CJEU judgment in Case C-277/1, M.M. v Minister for Justice, Equality and Law Reform, Ireland, 22 November 2012

Friday, October 4, 2013

(Reference for a preliminary ruling - Common European Asylum System - Directive 2004/83/EC - Minimum standards for qualification for refugee status or subsidiary protection status - Article 4(1), second sentence - Cooperation of the Member State with the applicant to assess the relevant elements of his application - Scope - Lawfulness of the national procedure for processing an application for subsidiary protection following rejection of an application for refugee status - Observance of fundamental rights - Right to be heard)

Referred Questions:
In a case where an applicant seeks subsidiary protection status following a refusal to grant refugee status and it is proposed that such an application should be refused, does the requirement to cooperate with an applicant imposed on a Member State in Article 4(1) of Directive 2004/83 require the administrative authorities of the Member State in question to supply such applicant with the results of such an assessment before a decision is finally made so as to enable him or her to address those aspects of the proposed decision which suggest a negative result?

 The question referred for a preliminary ruling

The CJEU found that there is no such obligation under the duty of co-operation in Art. 4; an examination of the merits of an asylum application is solely the responsibility of the competent national authority (para 70). However the Court then addressed the broader question of the right to be heard in the course of the examination of his subsidiary protection application. The Court stated that the observance of the rights of the defence is a fundamental principle of EU law, and that it is affirmed not only in Articles 47 and 48 of the Charter, but also in Article 41, which guarantees the right to good administration. (para 81 and 82). In accordance with the Court’s case-law, observance of that right is required even where the applicable legislation does not expressly provide for such a procedural requirement (para 86).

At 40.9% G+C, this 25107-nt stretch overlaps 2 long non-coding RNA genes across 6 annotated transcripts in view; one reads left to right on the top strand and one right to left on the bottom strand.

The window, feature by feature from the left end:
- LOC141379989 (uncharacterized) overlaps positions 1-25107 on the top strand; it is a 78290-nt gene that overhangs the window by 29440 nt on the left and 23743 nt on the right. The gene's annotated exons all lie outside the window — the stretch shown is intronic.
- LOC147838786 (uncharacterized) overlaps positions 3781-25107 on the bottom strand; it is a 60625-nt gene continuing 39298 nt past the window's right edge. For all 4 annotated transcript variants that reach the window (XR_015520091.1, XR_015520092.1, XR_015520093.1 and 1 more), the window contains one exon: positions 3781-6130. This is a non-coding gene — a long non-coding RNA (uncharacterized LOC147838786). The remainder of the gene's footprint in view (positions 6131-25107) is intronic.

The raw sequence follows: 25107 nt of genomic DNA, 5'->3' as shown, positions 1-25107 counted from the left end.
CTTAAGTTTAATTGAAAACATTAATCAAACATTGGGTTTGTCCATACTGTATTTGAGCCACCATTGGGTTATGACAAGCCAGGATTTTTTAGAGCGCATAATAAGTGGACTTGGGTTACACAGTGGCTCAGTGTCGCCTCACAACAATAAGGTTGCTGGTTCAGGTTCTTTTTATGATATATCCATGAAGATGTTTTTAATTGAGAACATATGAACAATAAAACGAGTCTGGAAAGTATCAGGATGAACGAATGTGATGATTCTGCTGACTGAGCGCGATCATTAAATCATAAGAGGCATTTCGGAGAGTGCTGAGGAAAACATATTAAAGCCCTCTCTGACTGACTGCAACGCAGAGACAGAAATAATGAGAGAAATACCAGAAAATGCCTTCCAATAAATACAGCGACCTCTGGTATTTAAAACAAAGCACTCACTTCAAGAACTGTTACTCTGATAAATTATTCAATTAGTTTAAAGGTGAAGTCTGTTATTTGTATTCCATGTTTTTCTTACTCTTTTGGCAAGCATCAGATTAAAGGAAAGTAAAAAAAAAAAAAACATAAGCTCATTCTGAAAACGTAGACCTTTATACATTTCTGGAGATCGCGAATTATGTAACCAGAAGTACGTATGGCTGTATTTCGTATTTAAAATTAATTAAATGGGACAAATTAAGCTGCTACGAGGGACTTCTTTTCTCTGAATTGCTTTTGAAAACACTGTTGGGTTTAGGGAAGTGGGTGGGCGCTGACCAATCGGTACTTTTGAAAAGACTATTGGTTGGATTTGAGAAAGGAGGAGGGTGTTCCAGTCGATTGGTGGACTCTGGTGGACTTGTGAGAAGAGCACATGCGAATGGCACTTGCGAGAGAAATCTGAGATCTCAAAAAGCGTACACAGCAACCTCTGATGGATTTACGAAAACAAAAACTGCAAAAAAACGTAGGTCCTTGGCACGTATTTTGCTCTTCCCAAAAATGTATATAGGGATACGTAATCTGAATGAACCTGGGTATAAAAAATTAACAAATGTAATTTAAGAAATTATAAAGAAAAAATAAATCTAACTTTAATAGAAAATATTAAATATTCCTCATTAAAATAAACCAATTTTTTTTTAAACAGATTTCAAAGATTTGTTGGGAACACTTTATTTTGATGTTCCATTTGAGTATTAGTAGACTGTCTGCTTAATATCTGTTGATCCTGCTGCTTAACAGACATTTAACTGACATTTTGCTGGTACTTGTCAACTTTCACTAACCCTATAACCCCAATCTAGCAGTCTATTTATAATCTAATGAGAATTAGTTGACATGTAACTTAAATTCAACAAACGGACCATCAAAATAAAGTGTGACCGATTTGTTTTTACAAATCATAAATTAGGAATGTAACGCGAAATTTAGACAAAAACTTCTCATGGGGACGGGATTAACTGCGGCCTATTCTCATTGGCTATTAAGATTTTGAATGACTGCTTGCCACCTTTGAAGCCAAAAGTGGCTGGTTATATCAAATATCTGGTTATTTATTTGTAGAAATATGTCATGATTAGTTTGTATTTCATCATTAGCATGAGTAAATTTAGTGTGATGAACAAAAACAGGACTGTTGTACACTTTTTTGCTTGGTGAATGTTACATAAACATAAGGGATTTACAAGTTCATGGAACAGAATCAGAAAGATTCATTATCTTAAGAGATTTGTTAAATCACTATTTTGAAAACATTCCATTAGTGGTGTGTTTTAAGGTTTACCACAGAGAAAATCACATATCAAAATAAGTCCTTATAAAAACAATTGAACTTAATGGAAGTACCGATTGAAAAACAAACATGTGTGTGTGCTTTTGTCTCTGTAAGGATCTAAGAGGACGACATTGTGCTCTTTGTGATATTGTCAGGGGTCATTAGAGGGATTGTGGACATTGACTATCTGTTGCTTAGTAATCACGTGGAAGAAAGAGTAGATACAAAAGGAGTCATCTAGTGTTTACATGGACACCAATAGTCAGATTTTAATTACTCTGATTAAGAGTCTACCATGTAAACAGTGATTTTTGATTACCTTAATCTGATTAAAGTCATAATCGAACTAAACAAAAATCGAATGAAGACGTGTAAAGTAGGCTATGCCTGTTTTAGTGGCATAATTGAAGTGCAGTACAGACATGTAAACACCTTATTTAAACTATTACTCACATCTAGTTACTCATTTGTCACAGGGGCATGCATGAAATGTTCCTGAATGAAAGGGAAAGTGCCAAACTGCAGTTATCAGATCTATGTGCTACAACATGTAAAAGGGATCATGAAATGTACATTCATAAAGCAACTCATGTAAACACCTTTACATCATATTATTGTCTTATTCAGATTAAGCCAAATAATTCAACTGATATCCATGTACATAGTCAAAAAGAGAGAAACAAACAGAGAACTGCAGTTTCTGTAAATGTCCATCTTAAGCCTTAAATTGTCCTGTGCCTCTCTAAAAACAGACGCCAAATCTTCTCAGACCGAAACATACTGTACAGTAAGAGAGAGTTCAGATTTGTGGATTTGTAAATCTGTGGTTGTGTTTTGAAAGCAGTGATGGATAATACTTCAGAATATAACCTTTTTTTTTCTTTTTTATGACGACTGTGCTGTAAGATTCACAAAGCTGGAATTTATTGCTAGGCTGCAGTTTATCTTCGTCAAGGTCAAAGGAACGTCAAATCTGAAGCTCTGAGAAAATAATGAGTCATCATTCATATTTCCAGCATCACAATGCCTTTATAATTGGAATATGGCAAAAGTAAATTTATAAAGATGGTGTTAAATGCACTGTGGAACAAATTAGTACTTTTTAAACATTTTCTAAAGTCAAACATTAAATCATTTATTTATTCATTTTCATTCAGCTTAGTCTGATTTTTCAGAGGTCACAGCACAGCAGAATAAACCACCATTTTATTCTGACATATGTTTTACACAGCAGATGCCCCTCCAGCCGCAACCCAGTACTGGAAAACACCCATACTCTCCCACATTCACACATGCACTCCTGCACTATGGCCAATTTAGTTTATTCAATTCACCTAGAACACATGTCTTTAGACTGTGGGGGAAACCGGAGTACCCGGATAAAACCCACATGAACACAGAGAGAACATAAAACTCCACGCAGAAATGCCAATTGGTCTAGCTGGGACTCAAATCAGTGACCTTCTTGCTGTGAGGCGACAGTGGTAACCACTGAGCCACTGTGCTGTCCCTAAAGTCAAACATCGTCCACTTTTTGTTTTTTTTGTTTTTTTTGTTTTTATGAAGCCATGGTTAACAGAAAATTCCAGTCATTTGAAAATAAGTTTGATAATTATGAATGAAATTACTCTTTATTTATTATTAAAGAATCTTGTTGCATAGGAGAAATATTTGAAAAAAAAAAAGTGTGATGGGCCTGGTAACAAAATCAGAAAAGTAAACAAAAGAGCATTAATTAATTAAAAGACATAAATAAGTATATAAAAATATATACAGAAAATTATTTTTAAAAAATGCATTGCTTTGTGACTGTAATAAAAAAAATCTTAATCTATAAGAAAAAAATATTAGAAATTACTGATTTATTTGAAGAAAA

The right to be heard guarantees every person the opportunity to make known his views effectively during an administrative procedure and before the adoption of any decision liable to affect his interests adversely. That right also requires the authorities to pay due attention to the observations thus submitted by the person concerned, examining carefully and impartially all the relevant aspects of the individual case and giving a detailed statement of reasons for their decision, the obligation to state reasons for a decision which are sufficiently specific and concrete to allow the person to understand why his application is being rejected is thus a corollary of the principle of respect for the rights of the defence. Therefore, the right of the applicant for asylum to be heard must apply fully to the procedure in which the competent national authority examines an application for international protection pursuant to rules adopted in the framework of the Common European Asylum System.

The Court cannot accept the view that, where an application for subsidiary protection is dealt with in a separate procedure [...], it is not necessary for the applicant to be heard again [...] Rather, when a Member State has chosen to establish two separate procedures, for examining asylum applications and applications for subsidiary protection, it is important that the applicant’s right to be heard, in view of its fundamental nature, be fully guaranteed in each of those two procedures.

The Court (First Chamber) ruled:

The requirement that the Member State concerned cooperate with an applicant for asylum, as stated in the second sentence of Article 4(1) of Council Directive 2004/83/EC of 29 April 2004 on minimum standards for the qualification and status of third country nationals or stateless persons as refugees or as persons who otherwise need international protection and the content of the protection granted, cannot be interpreted as meaning that, where a foreign national requests subsidiary protection status after he has been refused refugee status and the competent national authority is minded to reject that second application as well, the authority is on that basis obliged before adopting its decision to inform the applicant that it proposes to reject his application and notify him of the arguments on which it intends to base its rejection, so as to enable him to make known his views in that regard.

However, in the case of a system such as that established by the national legislation at issue in the main proceedings, a feature of which is that there are two separate procedures, one after the other, for examining applications for refugee status and applications for subsidiary protection respectively, it is for the national court to ensure observance, in each of those procedures, of the applicant’s fundamental rights and, more particularly, of the right to be heard in the sense that the applicant must be able to make known his views before the adoption of any decision that does not grant the protection requested. In such a system, the fact that the applicant has already been duly heard when his application for refugee status was examined does not mean that that procedural requirement may be dispensed with in the procedure relating to the application for subsidiary protection.

For the full judgment please visit: CURIA: Case C-277/11 M.M.

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Obligation/Duty to cooperate
Subsidiary Protection
Obligation to give reasons
Personal interview
Procedural guarantees